In the developing countries under review, there are limited data from large surveillance studies on antimicrobial resistance. In addition few short clinical studies document the susceptibility pattern of common pathogens from human and animals. This may partly be due to the lack of microbiological facilities in many health facilities in developing countries . Our findings emphasize the need for coordinated efforts to improve the diagnosis of infectious diseases in developing countries coupled with surveillance of antimicrobial resistance in these countries. Together with the increased effort by WHO to control malaria transmission, other potential causes of fever should be taken into consideration; and appropriate antibiotic treatment will reduce morbidity and mortality resulting from other causes of fever.
Despite few studies blood stream and urinary tract infections have been found to be common in these countries as demonstrated in this review and it should be noted that the endemicity of HIV has changed their epidemiology in Africa. Apart from Salmonella spp; multi-drug Escherichia coli and Klebsiella pneumoniae were found to be common causes of blood stream infections and UTI. Increased trend of these isolates to become resistant to ampicillin, gentamicin and third generations’ cephalosporins was noted; this could be due to overuse of these drugs in the community and hospitals, in all countries reviewed no clear antibiotic policy was found.
ESBL has been found to be a threat, especially as a cause of nosocomial infections. Prevalence as high as 50% have been observed among Klebsiella pneumoniae from inpatients in these countries. The occurrence of the Escherichia coli clone ST 131 in Tanzania confirms that resistant clones can spread from one part of the world to another . Low mean resistance rates to meropenem were observed in these countries; this could be explained by the fact that this drug is expensive and not available in the market. There is an urgent need of antibiotic policy in these countries because in countries where carbapenems have been misused, such as India or Pakistan, outbreaks of carbapenems resistant Escherichia coli and Klebsiella pneumoniae have been experienced . Recently, the emergence of NDM-1 plasmid mediated carbapenems resistance has been noted, spreading from India to Europe, USA and Africa. Joint efforts are needed to control the spread of NDM-1.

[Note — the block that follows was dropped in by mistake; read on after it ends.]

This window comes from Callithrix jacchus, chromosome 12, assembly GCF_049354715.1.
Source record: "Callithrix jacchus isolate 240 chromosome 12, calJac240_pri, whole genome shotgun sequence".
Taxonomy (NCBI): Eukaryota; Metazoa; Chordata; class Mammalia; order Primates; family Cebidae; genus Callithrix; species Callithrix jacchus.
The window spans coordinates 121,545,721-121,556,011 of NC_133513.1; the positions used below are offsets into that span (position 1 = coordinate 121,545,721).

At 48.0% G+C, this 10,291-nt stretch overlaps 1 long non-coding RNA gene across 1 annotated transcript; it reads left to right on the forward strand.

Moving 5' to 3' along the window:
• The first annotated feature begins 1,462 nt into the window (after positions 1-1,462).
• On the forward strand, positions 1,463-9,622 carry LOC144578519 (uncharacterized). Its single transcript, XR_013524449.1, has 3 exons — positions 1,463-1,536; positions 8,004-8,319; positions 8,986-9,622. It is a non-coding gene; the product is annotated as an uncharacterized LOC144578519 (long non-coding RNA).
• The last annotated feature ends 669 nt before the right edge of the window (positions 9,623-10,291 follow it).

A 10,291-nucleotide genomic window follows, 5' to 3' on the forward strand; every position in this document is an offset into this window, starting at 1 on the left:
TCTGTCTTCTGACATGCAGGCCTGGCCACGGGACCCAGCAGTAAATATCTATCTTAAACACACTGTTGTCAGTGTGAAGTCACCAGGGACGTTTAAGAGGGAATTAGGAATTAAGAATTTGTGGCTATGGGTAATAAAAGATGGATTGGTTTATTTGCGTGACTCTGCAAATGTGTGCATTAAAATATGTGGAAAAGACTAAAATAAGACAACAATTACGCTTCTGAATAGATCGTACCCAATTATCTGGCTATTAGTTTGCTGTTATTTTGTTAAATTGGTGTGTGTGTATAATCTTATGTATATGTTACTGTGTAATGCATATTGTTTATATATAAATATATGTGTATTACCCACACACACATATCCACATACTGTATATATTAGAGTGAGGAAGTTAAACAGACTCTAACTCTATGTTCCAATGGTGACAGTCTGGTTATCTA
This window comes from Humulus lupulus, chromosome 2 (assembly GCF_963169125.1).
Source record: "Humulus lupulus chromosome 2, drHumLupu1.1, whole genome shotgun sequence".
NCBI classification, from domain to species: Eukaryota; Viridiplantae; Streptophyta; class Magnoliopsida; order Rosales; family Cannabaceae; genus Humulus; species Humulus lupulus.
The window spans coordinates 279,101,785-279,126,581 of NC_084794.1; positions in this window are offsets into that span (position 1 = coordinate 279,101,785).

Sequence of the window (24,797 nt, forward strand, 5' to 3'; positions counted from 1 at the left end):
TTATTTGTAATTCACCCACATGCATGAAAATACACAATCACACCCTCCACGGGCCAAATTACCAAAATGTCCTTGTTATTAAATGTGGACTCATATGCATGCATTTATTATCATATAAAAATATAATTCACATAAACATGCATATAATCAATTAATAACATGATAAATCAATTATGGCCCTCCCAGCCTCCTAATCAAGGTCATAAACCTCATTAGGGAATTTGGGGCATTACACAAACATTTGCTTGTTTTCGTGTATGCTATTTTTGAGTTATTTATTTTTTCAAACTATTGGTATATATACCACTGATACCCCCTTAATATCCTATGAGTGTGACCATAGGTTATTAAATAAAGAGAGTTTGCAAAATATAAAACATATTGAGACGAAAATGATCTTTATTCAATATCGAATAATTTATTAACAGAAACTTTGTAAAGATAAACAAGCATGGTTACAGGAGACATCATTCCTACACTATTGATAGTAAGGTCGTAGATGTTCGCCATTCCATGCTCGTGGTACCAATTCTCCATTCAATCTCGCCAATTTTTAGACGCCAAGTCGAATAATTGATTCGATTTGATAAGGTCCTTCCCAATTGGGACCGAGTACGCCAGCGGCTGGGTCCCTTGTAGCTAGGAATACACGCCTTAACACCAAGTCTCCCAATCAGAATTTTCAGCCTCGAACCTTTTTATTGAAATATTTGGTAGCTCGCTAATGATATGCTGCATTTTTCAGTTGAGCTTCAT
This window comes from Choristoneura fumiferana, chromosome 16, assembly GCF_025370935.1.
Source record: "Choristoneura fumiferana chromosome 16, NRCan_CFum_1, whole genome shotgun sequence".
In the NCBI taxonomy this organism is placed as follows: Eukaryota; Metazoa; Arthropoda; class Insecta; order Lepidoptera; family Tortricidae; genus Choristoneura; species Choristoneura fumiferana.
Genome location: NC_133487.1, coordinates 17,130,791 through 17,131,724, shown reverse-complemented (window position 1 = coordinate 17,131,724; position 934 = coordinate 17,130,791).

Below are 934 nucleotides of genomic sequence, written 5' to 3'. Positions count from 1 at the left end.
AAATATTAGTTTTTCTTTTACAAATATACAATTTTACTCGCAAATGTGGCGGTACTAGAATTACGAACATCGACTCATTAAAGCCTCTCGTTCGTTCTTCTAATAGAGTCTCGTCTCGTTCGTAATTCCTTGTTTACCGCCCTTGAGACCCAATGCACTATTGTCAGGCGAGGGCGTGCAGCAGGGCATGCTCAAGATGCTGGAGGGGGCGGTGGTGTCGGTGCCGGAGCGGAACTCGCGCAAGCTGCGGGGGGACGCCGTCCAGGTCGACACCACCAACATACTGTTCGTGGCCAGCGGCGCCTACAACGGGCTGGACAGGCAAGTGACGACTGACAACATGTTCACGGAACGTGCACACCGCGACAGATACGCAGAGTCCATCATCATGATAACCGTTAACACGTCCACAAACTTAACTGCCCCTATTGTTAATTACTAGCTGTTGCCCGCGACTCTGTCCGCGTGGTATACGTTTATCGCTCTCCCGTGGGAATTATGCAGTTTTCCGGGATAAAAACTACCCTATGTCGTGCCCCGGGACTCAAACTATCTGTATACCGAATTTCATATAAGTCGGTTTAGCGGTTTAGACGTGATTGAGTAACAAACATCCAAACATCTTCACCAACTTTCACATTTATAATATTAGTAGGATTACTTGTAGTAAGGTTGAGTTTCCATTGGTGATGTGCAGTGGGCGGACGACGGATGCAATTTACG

In this review few studies were found to address enteric pathogens, it was noted that Shigella spp were more resistance than Salmonella spp; an increase trend of multi--drug resistant Shigella spp in DRC was noted. Similarly most of diarrheagenic Escherichia coli were resistant to commonly used antibiotics (ampicillin, co-trimoxazole, tetracycline and erythromycin). This could be due to self prescription of these antibiotics for the treatment of diarrhea episodes as evidenced by increased resistance of Vibrio cholerae strains between outbreaks in Zambia and Tanzania. In all countries under review, many patients buy antibiotics from private pharmacies and drug shops for self-medication before seeking medical professional care [80–82]. In addition Campylobacter spp were found to be resistant to ciprofloxacin, cefuroxime and erythromycin. This situation needs to be further investigated with standardize microbiological method so that the real magnitude can be established or confirmed.
In addition, MRSA appears to be an emerging problem; the problem might be underestimated because not all laboratories in these countries are performing MRSA identification. However Staphylococcus aureus has been the major cause of SSI, as documented in few studies from these countries. The increase trend of MRSA as noted in Tanzania; necessitate the coordinated surveillance to determine the evolution of these strains in Africa. MRSA isolates have been isolated from animals and we need, therefore, to compare the genotypes between animals and humans, as evidenced by the diversity of MRSA genotypes in Tanzania and Zambia [68–70].
Few laboratories are routinely conducting testing for ESBL and MRSA detection. This observation stresses the need for governmental and non- governmental organizations to provide sustainable support to improve laboratory capacity in developing countries. This should go hand in hand with the establishment of a quality assurance system to ensure quality microbiological results from all laboratories. As noted in Tanzania, there is an increased resistance trend to ceftriaxone and ceftazidime among isolates causing nosocomial infections. Improving diagnostic facilities and research capacity to determine the evolution of ESBL and MRSA clones in Africa is no longer an option but is mandatory, especially when the treatment of ESBL producing isolates and MRSA becomes too expensive for countries like DRC, Mozambique, Tanzania and Zambia.
Unauthorized use of antibiotics seems to be common, both in medical and veterinary settings. While we have found no evidence linking antimicrobial resistance in human cases with the use of similar antibiotics in animals, there is a need for a coordinated one health based surveillance of the antimicrobial resistance in humans and animals. It appears also relevant to follow the recommendations of the Joint FAO-OIE-WHO on non-human antimicrobial usage.